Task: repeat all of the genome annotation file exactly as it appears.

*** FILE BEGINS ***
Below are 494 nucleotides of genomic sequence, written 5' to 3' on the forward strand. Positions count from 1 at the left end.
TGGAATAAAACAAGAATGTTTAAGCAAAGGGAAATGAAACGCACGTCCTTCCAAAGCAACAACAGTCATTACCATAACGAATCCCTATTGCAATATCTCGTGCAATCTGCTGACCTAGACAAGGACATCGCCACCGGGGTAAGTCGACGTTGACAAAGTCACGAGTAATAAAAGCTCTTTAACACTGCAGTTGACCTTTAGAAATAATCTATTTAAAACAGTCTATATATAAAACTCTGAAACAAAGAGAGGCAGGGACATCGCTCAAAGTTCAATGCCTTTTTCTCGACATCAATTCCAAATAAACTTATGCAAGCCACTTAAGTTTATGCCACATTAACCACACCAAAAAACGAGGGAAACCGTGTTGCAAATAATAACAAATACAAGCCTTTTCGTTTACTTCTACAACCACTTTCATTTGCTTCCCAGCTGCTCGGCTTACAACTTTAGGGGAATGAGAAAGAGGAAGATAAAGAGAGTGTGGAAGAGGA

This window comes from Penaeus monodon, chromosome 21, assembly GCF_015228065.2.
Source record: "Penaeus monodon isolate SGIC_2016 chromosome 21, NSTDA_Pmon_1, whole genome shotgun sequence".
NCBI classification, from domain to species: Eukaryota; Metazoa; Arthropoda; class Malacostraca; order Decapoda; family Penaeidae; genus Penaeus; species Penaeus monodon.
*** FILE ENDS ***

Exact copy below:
Below are 494 nucleotides of genomic sequence, written 5' to 3' on the forward strand. Positions count from 1 at the left end.
TGGAATAAAACAAGAATGTTTAAGCAAAGGGAAATGAAACGCACGTCCTTCCAAAGCAACAACAGTCATTACCATAACGAATCCCTATTGCAATATCTCGTGCAATCTGCTGACCTAGACAAGGACATCGCCACCGGGGTAAGTCGACGTTGACAAAGTCACGAGTAATAAAAGCTCTTTAACACTGCAGTTGACCTTTAGAAATAATCTATTTAAAACAGTCTATATATAAAACTCTGAAACAAAGAGAGGCAGGGACATCGCTCAAAGTTCAATGCCTTTTTCTCGACATCAATTCCAAATAAACTTATGCAAGCCACTTAAGTTTATGCCACATTAACCACACCAAAAAACGAGGGAAACCGTGTTGCAAATAATAACAAATACAAGCCTTTTCGTTTACTTCTACAACCACTTTCATTTGCTTCCCAGCTGCTCGGCTTACAACTTTAGGGGAATGAGAAAGAGGAAGATAAAGAGAGTGTGGAAGAGGA

This window comes from Penaeus monodon, chromosome 21, assembly GCF_015228065.2.
Source record: "Penaeus monodon isolate SGIC_2016 chromosome 21, NSTDA_Pmon_1, whole genome shotgun sequence".
NCBI classification, from domain to species: Eukaryota; Metazoa; Arthropoda; class Malacostraca; order Decapoda; family Penaeidae; genus Penaeus; species Penaeus monodon.